Gordon Gekko was full of it. Greed isn’t good, and the Hacienda Hills Country Club lottery ticket affair proves it. It is also an example of when the legal resolution of a controversy is very complicated, but the ethical verdict is a cinch.
For nine years, 72 year-old Jeanette French was part of the group of retirement community residents and employees at the Villages’ Hacienda Hills Country Club that pooled money each week to buy Florida lottery tickets, each putting in a dollar. She didn’t make it to the Golf Shop where the group met one lottery day, but that French didn’t think that was a problem: the established practice was that another member of the group would put in a dollar for the missing member, who would pay him or her back the next day. The day that Jeannette had other commitments, her group bought what turned out to be the winning ticket, to the tune of $16 million in the Florida lottery.
Yippee! Jeanette’s seven good friends, however, now argue that she has no right to a share of the winnings, because nobody put in that dollar for her. The after-tax difference between splitting the jackpot eight ways and splitting it among only seven is about $200,000 a share. This is enough, apparently, to prompt amnesia among all of Jeanette’s group, as in, “Golden Rule? What’s a Golden Rule?”
French and the group members have lawyered up, so this mess may end up being settled in court. Legally, the controversy is tricky. Jeanette says that she paid back the dollar she thought had been put in for her (as was the tradition in the lottery pool), and was even entrusted with the job of determining whether the ticket that was bought in her absence was a winner. The case might rest on whether there were eight dollars spent on the lottery that fateful day, or only seven. It might be decided by the acceptance of Jeanette’s dollar, provided that he can prove that she really paid it. The judge might decide that nine years of a continuing practice was sufficient to support Jeanette’s claim, or that she was just unlucky and has no right to the $1.1 million share she is seeking because she didn’t contribute to the winning purchase.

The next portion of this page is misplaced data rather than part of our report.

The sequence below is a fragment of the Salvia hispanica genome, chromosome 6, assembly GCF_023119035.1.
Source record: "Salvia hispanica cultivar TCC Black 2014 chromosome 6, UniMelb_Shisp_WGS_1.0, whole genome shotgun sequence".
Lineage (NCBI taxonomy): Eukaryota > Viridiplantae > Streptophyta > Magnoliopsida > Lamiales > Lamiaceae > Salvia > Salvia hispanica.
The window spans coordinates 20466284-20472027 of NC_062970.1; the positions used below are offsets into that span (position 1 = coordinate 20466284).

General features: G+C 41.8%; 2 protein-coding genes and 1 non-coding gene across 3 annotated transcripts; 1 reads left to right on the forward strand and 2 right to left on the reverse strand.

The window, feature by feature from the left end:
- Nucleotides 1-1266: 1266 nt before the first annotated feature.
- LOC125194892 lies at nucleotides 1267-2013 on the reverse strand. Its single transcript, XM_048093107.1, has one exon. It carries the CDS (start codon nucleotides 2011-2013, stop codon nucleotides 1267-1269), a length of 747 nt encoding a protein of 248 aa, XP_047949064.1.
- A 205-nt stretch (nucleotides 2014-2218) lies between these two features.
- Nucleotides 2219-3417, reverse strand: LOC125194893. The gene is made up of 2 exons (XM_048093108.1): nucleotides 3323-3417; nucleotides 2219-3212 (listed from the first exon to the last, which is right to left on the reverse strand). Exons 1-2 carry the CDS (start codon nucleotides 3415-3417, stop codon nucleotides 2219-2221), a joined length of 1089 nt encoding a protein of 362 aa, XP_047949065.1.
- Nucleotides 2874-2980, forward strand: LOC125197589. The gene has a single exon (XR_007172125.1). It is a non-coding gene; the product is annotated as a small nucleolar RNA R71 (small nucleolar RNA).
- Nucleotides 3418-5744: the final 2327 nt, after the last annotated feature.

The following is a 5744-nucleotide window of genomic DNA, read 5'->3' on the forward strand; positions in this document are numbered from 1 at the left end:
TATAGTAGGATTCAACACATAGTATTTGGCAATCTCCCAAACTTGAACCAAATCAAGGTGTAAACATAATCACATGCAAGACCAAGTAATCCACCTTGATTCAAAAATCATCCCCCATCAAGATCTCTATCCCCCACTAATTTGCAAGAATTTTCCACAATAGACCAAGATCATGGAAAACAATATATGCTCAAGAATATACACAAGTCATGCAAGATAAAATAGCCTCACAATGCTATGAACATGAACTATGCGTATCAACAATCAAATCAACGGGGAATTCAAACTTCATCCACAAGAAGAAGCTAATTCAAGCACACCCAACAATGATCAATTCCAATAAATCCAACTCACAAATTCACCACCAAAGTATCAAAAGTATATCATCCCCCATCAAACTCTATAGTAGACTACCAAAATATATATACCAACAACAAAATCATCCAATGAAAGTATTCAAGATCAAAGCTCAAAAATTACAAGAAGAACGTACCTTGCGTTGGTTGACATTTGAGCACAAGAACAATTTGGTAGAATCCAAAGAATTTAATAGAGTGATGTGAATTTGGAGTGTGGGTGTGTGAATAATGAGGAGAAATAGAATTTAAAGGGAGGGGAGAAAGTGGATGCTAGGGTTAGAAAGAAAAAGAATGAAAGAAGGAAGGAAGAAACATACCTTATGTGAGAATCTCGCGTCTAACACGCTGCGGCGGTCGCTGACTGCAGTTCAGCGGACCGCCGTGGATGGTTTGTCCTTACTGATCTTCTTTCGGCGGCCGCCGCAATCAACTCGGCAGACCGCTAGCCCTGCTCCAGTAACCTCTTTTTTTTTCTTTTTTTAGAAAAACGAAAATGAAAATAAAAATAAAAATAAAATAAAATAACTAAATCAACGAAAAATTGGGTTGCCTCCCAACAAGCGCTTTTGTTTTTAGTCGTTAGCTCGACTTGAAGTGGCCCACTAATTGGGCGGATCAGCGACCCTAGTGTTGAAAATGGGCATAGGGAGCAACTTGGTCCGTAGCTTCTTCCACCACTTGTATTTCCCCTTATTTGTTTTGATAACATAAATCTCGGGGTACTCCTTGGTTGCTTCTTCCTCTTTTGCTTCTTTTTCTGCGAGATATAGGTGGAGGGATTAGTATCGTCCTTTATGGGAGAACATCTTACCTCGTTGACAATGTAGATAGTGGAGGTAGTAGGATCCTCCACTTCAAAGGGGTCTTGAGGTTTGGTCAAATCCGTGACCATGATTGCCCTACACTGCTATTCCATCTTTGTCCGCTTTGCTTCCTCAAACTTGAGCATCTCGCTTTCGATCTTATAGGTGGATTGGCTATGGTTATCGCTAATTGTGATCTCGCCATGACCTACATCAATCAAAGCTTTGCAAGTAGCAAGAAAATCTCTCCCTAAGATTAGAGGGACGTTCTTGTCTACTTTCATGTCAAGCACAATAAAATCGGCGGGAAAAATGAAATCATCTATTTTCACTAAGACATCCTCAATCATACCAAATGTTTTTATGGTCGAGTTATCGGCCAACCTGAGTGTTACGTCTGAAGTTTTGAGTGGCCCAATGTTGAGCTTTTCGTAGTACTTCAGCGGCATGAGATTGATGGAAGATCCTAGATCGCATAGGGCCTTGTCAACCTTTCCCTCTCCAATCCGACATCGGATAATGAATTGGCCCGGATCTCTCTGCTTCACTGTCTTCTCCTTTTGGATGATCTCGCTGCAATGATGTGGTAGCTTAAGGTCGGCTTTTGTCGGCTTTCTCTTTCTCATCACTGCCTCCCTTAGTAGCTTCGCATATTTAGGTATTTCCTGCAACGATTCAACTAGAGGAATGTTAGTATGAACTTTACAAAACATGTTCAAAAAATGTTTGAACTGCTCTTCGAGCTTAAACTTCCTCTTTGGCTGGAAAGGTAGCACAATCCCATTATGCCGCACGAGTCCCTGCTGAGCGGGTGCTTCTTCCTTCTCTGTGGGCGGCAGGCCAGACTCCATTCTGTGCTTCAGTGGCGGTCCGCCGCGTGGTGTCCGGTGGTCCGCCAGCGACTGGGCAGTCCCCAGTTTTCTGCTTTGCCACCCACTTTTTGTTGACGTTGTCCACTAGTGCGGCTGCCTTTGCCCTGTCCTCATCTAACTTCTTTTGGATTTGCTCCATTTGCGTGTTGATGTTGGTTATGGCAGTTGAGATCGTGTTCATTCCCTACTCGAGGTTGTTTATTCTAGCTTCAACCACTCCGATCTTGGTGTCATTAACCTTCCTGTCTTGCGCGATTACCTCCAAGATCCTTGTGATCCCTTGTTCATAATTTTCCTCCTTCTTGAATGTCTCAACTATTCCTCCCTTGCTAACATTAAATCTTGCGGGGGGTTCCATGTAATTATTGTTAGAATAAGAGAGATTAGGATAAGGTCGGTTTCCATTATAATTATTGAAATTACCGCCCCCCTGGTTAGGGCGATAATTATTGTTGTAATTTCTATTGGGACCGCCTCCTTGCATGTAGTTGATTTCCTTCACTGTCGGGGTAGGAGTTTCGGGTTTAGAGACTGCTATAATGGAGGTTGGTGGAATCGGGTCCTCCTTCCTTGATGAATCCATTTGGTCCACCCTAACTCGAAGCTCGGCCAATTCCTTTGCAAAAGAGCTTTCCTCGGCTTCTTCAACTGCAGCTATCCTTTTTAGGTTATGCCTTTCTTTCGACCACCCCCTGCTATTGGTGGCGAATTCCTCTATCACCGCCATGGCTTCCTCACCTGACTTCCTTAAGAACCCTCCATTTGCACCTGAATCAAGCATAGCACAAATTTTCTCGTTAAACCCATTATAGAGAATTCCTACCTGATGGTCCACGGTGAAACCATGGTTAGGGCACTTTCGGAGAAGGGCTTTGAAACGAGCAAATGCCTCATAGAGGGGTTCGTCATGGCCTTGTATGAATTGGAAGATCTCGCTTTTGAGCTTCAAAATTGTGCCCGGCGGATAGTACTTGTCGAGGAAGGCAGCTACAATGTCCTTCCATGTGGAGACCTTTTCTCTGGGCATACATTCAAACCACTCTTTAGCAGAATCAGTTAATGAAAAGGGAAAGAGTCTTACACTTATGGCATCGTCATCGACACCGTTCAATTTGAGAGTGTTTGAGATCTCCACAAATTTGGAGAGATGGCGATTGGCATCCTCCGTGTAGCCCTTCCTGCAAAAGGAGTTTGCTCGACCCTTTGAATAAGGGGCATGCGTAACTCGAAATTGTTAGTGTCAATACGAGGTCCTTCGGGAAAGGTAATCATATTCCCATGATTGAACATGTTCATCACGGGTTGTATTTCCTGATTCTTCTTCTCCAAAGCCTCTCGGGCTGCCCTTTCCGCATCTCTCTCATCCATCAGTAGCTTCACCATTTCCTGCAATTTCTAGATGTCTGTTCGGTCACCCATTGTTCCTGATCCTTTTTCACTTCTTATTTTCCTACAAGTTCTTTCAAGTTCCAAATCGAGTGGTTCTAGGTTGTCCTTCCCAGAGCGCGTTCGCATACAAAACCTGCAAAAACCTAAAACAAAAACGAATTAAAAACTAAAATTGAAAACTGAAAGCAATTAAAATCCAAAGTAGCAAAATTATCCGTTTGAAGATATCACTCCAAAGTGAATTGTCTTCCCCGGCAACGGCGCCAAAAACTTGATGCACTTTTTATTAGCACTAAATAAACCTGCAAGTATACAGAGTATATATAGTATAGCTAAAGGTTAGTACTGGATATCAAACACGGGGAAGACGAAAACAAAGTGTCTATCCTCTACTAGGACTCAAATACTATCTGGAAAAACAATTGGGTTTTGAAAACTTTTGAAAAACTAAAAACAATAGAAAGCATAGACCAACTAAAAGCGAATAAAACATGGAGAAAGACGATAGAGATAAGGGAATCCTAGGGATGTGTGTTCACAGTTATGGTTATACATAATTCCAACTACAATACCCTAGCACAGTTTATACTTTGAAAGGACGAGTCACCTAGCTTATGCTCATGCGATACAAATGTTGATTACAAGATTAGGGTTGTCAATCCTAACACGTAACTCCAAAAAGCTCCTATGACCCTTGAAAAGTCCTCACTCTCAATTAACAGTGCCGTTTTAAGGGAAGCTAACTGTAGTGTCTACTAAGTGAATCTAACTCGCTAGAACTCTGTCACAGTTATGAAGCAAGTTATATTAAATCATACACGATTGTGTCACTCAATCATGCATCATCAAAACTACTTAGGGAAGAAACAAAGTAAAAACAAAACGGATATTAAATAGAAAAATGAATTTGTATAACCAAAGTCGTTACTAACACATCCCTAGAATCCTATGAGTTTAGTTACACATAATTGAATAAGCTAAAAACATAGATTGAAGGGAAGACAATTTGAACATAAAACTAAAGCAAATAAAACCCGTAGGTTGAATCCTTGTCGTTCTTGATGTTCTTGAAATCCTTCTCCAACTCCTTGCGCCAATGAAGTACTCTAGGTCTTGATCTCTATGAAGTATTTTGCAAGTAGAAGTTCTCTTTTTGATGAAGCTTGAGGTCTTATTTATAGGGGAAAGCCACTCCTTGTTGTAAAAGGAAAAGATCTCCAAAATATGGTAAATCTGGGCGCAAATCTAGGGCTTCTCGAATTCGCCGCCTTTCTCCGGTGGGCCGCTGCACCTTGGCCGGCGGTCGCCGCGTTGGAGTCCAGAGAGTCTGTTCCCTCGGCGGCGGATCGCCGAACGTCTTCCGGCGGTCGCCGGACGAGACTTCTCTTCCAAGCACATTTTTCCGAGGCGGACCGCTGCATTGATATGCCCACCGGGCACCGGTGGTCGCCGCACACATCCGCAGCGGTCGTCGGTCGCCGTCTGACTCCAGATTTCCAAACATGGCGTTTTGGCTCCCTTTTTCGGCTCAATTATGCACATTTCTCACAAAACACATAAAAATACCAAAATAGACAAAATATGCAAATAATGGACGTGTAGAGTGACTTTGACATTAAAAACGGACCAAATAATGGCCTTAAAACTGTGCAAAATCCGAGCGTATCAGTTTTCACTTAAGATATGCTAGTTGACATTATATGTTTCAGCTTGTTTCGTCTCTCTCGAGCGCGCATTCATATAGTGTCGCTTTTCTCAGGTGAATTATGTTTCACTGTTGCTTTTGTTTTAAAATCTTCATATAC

I have no idea how the case will turn out, but in this instance, the ethics verdict is much clearer than the legal one.
Jeanette French was betrayed by her greedy ex-friends, who are trying to cheat her out of the share of the winnings she had every reason to expect, based on the group’s understanding among its members and established practice. That Golden Rule the seven conspirators have conveniently forgotten was custom-made for such dilemmas. It reveals something very disturbing about human nature that out of seven co-workers, not one is insisting that the group do the right thing.
Greed may not be good, but it sure is powerful.
It’s too late for Jeanette, but I’d recommend retiring somewhere other than the Hacienda Hills Country Club.
UPDATE (10/18/12): A commenter reports that a jury rules against Jeanette, finding that her representations of playing the lottery routinely were exaggerated after she was caught in several contradictions on the stand. I cannot find any news report that confirms this. Obviously, if Jeanette really was only a periodic player and not a regular who missed putting in her dollar just this once, her treatment by the group of “friends” was fair, if not generous. If anyone has a link, I’d be grateful for it.